What is a Transsexual?


Transsexual is an umbrella term for people whose assigned sex doesn’t match their gender identity. They often seek medical help (including hormone treatment and gender reassignment surgery) to align their bodies with their affirmed sex or gender.

The word transsexual can be a source of anxiety, especially when used by strangers. It can also be misleading and can stigmatize people.

Gender identity

Gender identity is an internal sense of being male, female or a blend of both that differs from the biological sex assigned at birth. This explains why some people who are born male but feel more like a woman might be transgender.

Gender expression is the external attributes, behaviors and clothing that align with one’s gender identity. It includes hair and body characteristics, dressing style, voice and movement.

Transgender and nonbinary people often find affirmation of their identity in a number of ways, including their friends, chosen family members (and less commonly their relatives), therapists or other health care providers, religious communities and LGBTQ+ spaces. Many of these people cite specific moments that may seem small in the grand scheme of things but made them feel accepted and supported. These include going on dates, being referred to as “she” or “they” and receiving affirmation from others in their community. They also found strength in their resistance to discrimination and hateful rhetoric.


Sexuality is a complex aspect of identity, and it can take time to understand. Many people feel attracted to a particular gender, and they may identify as gay, lesbian or bisexual. Others are attracted to both men and women, or they may not feel any sexual attraction at all. People who don’t fit into the male/female, straight/gay/lesbian binaries are often called pansexual or asexual.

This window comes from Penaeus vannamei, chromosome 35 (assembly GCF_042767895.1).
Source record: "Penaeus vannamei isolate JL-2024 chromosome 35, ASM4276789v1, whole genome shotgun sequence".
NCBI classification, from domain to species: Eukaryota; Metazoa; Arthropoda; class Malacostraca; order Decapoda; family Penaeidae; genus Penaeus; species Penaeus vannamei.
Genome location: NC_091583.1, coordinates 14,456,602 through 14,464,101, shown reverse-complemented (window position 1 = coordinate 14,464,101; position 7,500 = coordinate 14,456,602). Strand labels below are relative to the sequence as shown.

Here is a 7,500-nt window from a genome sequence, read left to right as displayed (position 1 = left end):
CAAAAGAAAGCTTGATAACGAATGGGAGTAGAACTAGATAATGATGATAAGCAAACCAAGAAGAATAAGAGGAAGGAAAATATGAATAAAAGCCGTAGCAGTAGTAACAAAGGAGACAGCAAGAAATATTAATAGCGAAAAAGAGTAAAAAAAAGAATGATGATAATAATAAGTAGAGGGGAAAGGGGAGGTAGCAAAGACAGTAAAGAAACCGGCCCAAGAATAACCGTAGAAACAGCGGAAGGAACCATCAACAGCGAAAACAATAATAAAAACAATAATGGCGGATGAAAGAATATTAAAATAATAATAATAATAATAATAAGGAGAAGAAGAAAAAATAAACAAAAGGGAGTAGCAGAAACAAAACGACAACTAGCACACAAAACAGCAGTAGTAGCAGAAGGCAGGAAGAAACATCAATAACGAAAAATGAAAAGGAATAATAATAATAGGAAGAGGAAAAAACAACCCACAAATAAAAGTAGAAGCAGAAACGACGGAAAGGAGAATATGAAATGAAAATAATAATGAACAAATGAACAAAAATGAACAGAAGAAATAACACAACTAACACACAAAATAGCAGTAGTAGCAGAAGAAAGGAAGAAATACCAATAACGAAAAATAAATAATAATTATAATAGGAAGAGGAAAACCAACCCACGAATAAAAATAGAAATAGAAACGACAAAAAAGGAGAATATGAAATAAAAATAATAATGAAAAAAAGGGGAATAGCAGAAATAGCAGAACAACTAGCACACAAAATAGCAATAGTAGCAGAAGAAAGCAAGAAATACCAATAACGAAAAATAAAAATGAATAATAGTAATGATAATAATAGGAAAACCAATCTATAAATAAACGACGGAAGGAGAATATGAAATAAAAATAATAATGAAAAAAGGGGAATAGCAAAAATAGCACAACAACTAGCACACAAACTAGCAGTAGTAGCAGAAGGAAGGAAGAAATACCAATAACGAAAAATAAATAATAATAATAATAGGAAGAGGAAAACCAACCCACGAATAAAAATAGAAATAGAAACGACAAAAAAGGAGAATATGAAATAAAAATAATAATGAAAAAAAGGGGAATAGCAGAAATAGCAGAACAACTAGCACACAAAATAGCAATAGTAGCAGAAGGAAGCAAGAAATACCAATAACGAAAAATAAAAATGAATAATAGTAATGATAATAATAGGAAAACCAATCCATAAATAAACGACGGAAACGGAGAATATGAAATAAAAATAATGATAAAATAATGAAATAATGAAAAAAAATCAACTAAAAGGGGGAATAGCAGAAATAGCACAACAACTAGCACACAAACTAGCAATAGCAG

As people go through puberty, they can start to notice new feelings and sexualities. This can be a confusing and frightening time, as their bodies are changing. It’s important to listen to their own body and be open to new experiences.

The term ‘genderfuck’ is used to describe a form of sexual orientation that defies the masculine/feminine, man/woman binary. Other terms that are associated with this concept include down low, gray, and autosexual. Those who are libiosexual experience a sexual attraction to people that they have an emotional bond with. They can satisfy these feelings with masturbation or self-stimulation.

Physical appearance

Some transgender people experience a strong disconnect between their gender identity and the physical characteristics assigned to them at birth. This can lead to feelings of distress and discomfort, known as gender dysphoria.

Transgender people can choose from a variety of treatments that vary from minor to extensive. These include hormone therapy, surgery, and social changes. Hormone therapy may be either masculinizing or feminizing, and it can modify secondary sex characteristics. Surgery can involve a wide range of procedures, from chest surgery to facial feminization. It can also include clitoroplasty and the removal of testicles.

Some transgender people use their appearance to send a clear message of the gender they identify with. A female-to-male (FTM) person, for example, might wear skirts and stereotypically feminine blouses, or a male-to-female (M2F) person might wear pressed oxford shirts, dress pants and a tie. This type of presentation is often called “passing.” Other transgender people are less rigid about their gender expression and use more ambiguous language or clothing.

Mental health

Mental health is an essential aspect of a person’s well-being, and transgender people are at risk for poor mental health. This is because they face a variety of stresses related to their gender identity. For example, they may suffer from depression, anxiety, and other disorders. They also have a higher risk of suicide, according to research.

This can result from the impact of discrimination, and a lack of access to social support. In addition, a study found that TGNC individuals conceal their identities in public for fear of discrimination. Moreover, the lack of access to medical care for TGNC patients can cause distress and anxiety.

The TGNC community requires healthcare services that are culturally competent and aware of the implications of gender non-conforming identity. This can be achieved by educating providers on the issues and introducing TGNC-specific psychometric instruments. A longitudinal study is needed to evaluate the effects of these interventions on the quality of life of TGNC individuals.